But when the word went out that Wingello was not just being hit by an ember attack but a full blown fire storm in the forest that was over 10km (7 miles) from the fire front and the village was threatened, fire trucks and their fire fighters began racing at full speed to assist. This wasn't a case of the local brigade holding the fire and the others coming in to help mop up. This was a case of Wingello is burning, everyone help!
The brigade in action
While locals were evacuating from the fire, these firefighters were charging in to defend a place many of them had never been to and some would not have even known about.

Our Wingello brigade had recently been assisting in the fight in Buxton and Balmoral, saving many houses from the terrible fires there. But this night was different. They weren't just defending "someone's" home, they were defending their homes. It wasn't the house on Park Street, it was the home of Michael and Helen, or the home of May or Ron. Each fire did not just threaten a house, it threatened a home of a person they knew as a fellow villager.

So this fight was personal. Allocating the firetruck to defend the shop with the command that it must be saved, "We will not lose the shop on my watch!", is what local brigades do when they defend their homes.

Whilst a normal shift may go for up to 12 hours and the crews are given rotations, this was Wingello. This was their home. They worked a 24 hour shift before someone realised why they were tired. But by then the worst was over.
The Bug has died.
The shop was saved and so many more houses were saved right at the doorsteps. Losing a dozen homes was a tragedy and the fire fighters felt incredibly saddened that they couldn't save the houses that burned, but the houses they did save! The deputy captain's property was burning and the nature of all these self sacrificing men and women was to fight the house most in need. They often would be reluctant to call someone to save their house as someone else was relying on them. But despite the blaze burning brightly through the rest of the property, his house was saved.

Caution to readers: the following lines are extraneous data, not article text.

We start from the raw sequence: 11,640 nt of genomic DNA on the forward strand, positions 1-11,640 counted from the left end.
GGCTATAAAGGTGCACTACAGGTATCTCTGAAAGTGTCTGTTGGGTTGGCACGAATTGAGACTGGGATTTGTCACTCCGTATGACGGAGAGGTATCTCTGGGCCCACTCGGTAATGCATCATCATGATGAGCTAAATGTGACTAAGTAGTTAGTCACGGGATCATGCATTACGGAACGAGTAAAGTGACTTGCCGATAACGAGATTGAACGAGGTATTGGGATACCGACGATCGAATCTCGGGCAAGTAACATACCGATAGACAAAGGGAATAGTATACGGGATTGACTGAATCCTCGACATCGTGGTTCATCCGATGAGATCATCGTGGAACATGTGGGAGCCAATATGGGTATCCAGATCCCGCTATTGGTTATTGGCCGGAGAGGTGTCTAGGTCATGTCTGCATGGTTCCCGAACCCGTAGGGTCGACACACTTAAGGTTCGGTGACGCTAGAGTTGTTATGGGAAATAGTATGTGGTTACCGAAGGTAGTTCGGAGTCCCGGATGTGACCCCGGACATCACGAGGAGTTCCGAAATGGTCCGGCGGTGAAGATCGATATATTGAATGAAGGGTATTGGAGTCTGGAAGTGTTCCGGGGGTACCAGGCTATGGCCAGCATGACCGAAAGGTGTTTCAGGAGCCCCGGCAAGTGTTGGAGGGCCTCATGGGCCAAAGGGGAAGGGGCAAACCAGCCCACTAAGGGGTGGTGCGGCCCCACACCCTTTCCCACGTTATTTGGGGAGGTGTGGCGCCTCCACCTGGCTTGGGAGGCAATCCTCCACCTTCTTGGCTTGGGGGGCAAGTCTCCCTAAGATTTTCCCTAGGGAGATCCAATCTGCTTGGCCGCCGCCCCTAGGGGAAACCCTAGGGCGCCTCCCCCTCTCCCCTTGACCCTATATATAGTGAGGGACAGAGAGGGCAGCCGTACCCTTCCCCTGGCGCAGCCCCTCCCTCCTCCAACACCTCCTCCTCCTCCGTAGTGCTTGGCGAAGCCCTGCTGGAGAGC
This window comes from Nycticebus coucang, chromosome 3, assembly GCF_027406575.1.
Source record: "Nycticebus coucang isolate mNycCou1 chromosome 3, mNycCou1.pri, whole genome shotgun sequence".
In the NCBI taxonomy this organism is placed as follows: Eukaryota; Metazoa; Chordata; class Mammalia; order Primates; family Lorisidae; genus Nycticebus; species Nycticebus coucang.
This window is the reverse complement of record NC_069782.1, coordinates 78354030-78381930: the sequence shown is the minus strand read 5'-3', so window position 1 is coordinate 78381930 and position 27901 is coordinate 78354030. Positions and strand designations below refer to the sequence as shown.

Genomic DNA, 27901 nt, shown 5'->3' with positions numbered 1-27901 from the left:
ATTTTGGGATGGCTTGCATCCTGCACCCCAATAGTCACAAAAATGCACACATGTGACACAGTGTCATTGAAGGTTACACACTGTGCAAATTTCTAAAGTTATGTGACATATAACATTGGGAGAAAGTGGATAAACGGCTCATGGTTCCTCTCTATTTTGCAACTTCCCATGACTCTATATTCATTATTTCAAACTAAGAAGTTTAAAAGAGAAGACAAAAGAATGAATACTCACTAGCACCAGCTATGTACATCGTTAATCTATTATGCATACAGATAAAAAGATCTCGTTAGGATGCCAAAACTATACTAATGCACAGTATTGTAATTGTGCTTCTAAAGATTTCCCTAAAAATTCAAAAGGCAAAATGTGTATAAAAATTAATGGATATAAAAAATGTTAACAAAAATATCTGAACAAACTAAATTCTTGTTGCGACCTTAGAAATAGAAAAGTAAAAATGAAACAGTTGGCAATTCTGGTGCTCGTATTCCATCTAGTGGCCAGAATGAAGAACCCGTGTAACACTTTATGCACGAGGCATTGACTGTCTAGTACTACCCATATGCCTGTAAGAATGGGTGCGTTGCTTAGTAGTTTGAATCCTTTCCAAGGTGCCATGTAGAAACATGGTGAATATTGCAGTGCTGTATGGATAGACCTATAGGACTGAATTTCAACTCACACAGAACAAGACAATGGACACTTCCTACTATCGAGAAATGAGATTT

Often people call these brave men and women heroes, but like so many others that do this kind of work, they often shy away from the title. "We're just doing our job," they say modestly. That makes it very hard for us to provide the appropriate recognition when they often shrug off the thanks, but too bad.

Thank you to our men and women in our fire brigade. We know that your work and the time, preparation and training you have put in on every Wednesday night for many years, combined with the help from fellow villagers doing their part to save their homes meant Wingello was saved.
We may have lost a dozen homes, but we didn't lose 50 homes or more. The village lives and together we are rapidly rebuilding and helping those that have lost their houses and other property.

Thank you.

(PS Most of these photos were taken by brigade members in brief respites during the fight)


Susanne Carter said...

Thank you, no words can accurately say thanks, but thank you to all the volunteers.

Unknown said...

Real heroes every last one of them. RFS teams everywhere have done the most amazing job.